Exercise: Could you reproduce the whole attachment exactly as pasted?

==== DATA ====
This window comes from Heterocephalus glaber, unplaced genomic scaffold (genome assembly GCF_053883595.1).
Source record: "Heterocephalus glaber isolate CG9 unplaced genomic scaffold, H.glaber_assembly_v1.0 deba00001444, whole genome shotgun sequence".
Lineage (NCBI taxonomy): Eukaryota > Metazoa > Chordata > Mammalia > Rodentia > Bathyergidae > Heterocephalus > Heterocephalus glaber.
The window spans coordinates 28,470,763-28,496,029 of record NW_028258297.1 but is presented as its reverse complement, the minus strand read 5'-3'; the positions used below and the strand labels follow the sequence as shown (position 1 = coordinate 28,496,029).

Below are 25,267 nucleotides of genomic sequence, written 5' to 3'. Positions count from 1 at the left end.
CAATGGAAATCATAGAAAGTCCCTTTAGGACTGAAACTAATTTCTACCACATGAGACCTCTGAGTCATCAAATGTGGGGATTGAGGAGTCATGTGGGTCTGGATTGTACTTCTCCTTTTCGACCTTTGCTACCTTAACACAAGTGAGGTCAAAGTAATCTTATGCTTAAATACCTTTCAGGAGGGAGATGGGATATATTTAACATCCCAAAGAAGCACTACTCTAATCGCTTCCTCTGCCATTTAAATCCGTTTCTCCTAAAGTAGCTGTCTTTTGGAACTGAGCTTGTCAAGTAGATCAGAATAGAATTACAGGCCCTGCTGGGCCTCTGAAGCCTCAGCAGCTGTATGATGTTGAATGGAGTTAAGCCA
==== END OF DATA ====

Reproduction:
This window comes from Heterocephalus glaber, unplaced genomic scaffold (genome assembly GCF_053883595.1).
Source record: "Heterocephalus glaber isolate CG9 unplaced genomic scaffold, H.glaber_assembly_v1.0 deba00001444, whole genome shotgun sequence".
Lineage (NCBI taxonomy): Eukaryota > Metazoa > Chordata > Mammalia > Rodentia > Bathyergidae > Heterocephalus > Heterocephalus glaber.
The window spans coordinates 28,470,763-28,496,029 of record NW_028258297.1 but is presented as its reverse complement, the minus strand read 5'-3'; the positions used below and the strand labels follow the sequence as shown (position 1 = coordinate 28,496,029).

Below are 25,267 nucleotides of genomic sequence, written 5' to 3'. Positions count from 1 at the left end.
CAATGGAAATCATAGAAAGTCCCTTTAGGACTGAAACTAATTTCTACCACATGAGACCTCTGAGTCATCAAATGTGGGGATTGAGGAGTCATGTGGGTCTGGATTGTACTTCTCCTTTTCGACCTTTGCTACCTTAACACAAGTGAGGTCAAAGTAATCTTATGCTTAAATACCTTTCAGGAGGGAGATGGGATATATTTAACATCCCAAAGAAGCACTACTCTAATCGCTTCCTCTGCCATTTAAATCCGTTTCTCCTAAAGTAGCTGTCTTTTGGAACTGAGCTTGTCAAGTAGATCAGAATAGAATTACAGGCCCTGCTGGGCCTCTGAAGCCTCAGCAGCTGTATGATGTTGAATGGAGTTAAGCCA